At La Cave du Cochon, L’Espoir du Hibou owner-chef Lim Ki-hak’s second act, the head cheese is formidable, reason enough to pull up a bar stool to the long wooden counter, pick up a fork and let each gelatinous, meaty morsel melt on your tongue.
“I wanted to do this first,” La Cave du Cochon’s Lim, 36, said of the French head cheese known as fromage de tete.
Bent on mastering fromage de tete as well as other pates, terrines and sausages, Lim studied charcuterie at the New York-based International Culinary Center, formerly known as the French Culinary Institute.
La Cave du Cochon’s selection de charcuterie du moment includes the fromage de tete, the cherry-studded pate en croute and the decadent Lucullus de Valenciennes
While there, he also worked in the charcuterie division of famed chef Daniel Boulud’s multirestaurant empire.
Numerous charcuterie tasting trips, including the creations of prominent French charcutier Gilles Verot, further informed his gustatory knowledge of the longstanding tradition of meticulously preserved protein.
Armed with all that amassed know-how and the still lingering memory of making pate as a chef de partie at Boulud’s db Bistro Moderne years ago, Lim opened La Cave du Cochon in early October.
Located on the second floor of a building near Seoul’s Dosan Park, La Cave is just like it sounds, cavernous and intimate.
In one corner, small arched nooks await diners who want to lean in and share small plates in relative privacy.
Marble tables populate the center of the eatery, while at the bar, with its broad wooden counter, one can glimpse the heart and gut of Lim’s latest operation.
Housemade terrines and pates ― mouthwatering presentations of molded meat, ready to be cut into thick slices ― beckon from their perch inside a glass showcase at the counter.
Lim oversees all the charcuterie at La Cave, no easy feat considering he also oversees the kitchen at his first restaurant, L’Espoir du Hibou, which opened in Samseong-dong approximately six years ago and is currently located in Cheongdam-dong.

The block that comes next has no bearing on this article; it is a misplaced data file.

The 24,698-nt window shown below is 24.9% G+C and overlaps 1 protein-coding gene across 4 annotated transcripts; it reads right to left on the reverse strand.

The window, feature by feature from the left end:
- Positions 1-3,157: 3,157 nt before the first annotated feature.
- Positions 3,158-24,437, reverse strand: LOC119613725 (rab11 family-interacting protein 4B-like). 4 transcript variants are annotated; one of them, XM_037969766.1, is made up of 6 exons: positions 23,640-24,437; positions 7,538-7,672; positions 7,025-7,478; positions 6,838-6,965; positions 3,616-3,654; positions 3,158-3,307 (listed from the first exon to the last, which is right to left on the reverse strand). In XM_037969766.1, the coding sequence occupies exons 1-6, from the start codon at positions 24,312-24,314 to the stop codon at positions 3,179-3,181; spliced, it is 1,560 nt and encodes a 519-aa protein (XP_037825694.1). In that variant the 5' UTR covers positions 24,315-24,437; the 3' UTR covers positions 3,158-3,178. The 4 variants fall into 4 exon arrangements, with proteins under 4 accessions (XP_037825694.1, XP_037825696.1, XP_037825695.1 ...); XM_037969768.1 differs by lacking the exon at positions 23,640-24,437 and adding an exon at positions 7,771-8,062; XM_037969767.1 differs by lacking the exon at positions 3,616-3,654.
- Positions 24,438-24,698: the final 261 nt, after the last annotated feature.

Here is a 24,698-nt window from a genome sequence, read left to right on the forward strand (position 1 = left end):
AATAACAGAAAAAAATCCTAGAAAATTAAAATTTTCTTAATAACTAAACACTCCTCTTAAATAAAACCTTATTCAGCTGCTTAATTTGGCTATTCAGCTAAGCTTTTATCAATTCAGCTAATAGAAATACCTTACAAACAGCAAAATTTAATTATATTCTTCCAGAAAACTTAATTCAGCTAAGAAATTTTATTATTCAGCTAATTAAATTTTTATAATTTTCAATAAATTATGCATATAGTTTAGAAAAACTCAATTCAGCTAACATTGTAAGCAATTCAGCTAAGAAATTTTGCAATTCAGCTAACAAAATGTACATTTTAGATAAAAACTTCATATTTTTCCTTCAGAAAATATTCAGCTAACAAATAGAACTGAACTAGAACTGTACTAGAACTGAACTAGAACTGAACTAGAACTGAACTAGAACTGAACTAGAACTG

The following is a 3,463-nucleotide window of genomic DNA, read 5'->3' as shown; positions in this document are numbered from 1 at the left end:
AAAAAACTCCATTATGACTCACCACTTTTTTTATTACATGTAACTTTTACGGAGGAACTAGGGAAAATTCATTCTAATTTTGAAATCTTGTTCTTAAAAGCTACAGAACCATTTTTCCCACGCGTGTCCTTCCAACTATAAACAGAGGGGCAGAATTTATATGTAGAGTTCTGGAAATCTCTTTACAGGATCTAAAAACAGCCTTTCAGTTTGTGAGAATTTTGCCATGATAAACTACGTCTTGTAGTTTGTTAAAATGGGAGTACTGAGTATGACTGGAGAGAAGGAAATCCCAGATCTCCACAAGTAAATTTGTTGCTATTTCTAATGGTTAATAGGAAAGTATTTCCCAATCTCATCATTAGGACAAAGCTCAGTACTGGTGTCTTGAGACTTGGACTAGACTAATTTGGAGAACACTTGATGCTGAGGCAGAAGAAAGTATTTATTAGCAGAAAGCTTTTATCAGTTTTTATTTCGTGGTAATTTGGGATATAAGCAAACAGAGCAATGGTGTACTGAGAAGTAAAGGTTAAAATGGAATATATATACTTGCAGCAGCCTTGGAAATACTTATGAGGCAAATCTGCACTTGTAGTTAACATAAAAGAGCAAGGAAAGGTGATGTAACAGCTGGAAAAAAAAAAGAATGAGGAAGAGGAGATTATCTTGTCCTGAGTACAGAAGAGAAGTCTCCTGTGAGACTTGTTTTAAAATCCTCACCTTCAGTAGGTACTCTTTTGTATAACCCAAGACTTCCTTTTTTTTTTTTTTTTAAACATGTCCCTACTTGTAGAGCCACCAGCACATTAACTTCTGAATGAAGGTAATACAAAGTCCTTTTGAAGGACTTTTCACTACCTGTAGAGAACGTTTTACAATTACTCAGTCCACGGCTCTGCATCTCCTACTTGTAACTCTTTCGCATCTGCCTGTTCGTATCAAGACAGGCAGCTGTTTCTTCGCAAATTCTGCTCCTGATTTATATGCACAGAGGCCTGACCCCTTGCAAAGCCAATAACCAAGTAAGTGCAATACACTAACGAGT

Lim grew a reputation for the French cuisine he showcased at L’Espoir and his handiwork at La Cave backs the very reputation that proceeds him, as is well exemplified by his fromage de tete.
“Meat from the pig’s head is brined for a quarter of a day, boiled, cut into cubes, put into a mold with whole grain mustard,” said La Cave manager Kwon Hee-soo, 25.
That thin layer of whole grain mustard over the top of the fromage de tete is key, adding a grease-cutting pop to a hedonistic chessboard of delicious bits of pork, in all its varying textures and flavors.
“It is said that one can taste a whole pig just by tasting the meat from its head,” said Lim, capturing the overall charm of head cheese.
All Lim’s pork-based charcuterie, like the fromage de tete, is crafted from black pig from South Korea’s Mount Jirisan, because, Lim says, “it is very tasty.”
Jirisan black pork is used to make La Cave’s pied de cochon terrine, pate monsieur, pate de campagne and the picturesque pate en croute, which is covered in a pastry shell crust and uses pork jowl and dried cherries soaked in brandy to create a delicacy that tastes like a savory-sweet pie.
Dried figs soaked in sherry produce that same sweet-savory effect in the pate de canard, which is further elevated by a sizeable hunk of foie gras embedded in the center of all that tasty duck breast and pork.
Then there is the Lucullus de Valenciennes, with its layers of black truffle, foie gras and smoked beef tongue.
A striated block that delivers varying degrees of rich creaminess and smokiness from the beef, liver and truffle, Lucullus de Valenciennes is addictively decadent.
La Cave du Cochon’s merguez sausage — crafted with lamb, harissa and cumin — is served laid over a bed of hummus, topped with couscous, parsley and mint (Yoon Byung-chan/The Korea Herald)
In addition to terrines and pates, there are also housemade sausages, including the establishment’s winter-friendly merguez, a sausage that is crafted with lamb, cumin and harissa at La Cave.
The sausage, which is dense and flavorful, is served over a thick, almost starchy bed of housemade hummus, topped with fluffy, lemon-infused couscous for a rib-sticking and hearty dish that begs for a glass of red wine.
While the menu looks fairly complete, there is still something missing ― rillettes, essentially delicious meat spreads, which go great over bread.
“We are working on it,” said Lim, promising to add rillettes to La Cave’s repertoire.
By Jean Oh (email@example.com
La Cave du Cochon
2F, 651-9 Sinsa-dong, Gangnam-gu, Seoul
Open 6 p.m. to 2 a.m. daily, closed Sundays
Pate and terrines cost 16,000 won to 28,000 won, sausage dishes cost 18,000 won to 35,000 won, burgers and hot dogs cost 16,000 won to 18,000 won